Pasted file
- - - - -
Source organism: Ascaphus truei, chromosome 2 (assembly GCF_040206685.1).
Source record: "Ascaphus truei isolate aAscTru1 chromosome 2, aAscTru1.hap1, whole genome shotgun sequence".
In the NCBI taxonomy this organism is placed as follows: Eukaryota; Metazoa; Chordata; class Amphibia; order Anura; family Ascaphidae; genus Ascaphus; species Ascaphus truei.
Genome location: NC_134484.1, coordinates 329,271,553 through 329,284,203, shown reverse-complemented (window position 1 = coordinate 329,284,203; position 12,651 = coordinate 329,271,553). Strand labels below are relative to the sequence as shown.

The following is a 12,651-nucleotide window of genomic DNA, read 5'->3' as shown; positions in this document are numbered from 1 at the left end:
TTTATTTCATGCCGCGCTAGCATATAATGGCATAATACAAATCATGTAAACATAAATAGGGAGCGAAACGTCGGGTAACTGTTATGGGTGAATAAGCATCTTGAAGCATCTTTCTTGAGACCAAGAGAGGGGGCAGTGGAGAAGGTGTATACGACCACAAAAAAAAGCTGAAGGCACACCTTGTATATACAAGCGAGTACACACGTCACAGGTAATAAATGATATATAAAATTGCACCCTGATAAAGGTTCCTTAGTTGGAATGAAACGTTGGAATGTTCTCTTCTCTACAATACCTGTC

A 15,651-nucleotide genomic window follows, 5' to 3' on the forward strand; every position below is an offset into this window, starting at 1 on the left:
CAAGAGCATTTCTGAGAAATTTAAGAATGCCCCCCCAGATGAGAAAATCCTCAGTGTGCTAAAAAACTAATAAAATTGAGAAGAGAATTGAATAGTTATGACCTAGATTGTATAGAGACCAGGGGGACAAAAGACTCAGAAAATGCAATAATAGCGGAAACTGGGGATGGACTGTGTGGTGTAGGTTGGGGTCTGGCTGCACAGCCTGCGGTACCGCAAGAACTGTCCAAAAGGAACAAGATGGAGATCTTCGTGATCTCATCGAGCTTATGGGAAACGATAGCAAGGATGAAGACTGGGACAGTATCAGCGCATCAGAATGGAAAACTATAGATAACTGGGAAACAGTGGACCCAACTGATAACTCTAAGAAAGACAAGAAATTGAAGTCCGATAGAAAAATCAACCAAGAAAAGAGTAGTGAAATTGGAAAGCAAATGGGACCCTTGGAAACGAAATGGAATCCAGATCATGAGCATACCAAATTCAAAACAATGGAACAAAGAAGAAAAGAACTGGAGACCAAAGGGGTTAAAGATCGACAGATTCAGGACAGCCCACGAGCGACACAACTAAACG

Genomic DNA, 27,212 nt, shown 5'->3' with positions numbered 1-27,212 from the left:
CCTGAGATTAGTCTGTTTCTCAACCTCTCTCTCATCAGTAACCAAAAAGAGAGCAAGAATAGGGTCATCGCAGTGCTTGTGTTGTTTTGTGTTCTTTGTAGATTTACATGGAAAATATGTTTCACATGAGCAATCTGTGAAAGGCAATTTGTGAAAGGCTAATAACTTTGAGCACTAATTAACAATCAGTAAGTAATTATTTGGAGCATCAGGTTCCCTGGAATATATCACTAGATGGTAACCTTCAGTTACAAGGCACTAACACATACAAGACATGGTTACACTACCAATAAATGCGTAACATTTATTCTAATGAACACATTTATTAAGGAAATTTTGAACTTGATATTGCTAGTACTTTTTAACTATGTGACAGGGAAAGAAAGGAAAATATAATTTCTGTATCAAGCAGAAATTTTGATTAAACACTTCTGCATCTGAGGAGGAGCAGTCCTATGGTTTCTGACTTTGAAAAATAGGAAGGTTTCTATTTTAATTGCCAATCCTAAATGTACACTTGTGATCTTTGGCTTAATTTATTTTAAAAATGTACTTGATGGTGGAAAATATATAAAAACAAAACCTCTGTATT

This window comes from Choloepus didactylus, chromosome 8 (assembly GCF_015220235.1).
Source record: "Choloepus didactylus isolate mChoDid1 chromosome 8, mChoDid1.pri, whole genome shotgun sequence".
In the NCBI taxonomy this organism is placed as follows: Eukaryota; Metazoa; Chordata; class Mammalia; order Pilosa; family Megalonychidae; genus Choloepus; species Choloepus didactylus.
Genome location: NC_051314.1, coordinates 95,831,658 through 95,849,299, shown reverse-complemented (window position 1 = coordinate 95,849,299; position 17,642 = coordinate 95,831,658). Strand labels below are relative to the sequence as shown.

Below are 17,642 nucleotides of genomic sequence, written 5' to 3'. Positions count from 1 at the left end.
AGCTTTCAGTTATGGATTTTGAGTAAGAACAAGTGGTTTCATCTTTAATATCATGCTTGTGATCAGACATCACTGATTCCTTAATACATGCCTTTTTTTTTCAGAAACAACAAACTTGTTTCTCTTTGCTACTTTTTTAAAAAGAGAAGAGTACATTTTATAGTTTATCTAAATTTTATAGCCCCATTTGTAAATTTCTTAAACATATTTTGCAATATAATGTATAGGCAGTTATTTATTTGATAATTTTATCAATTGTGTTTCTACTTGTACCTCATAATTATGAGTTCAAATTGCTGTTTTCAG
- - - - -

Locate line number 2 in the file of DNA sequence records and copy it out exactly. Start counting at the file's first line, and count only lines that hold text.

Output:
Source record: "Ascaphus truei isolate aAscTru1 chromosome 2, aAscTru1.hap1, whole genome shotgun sequence".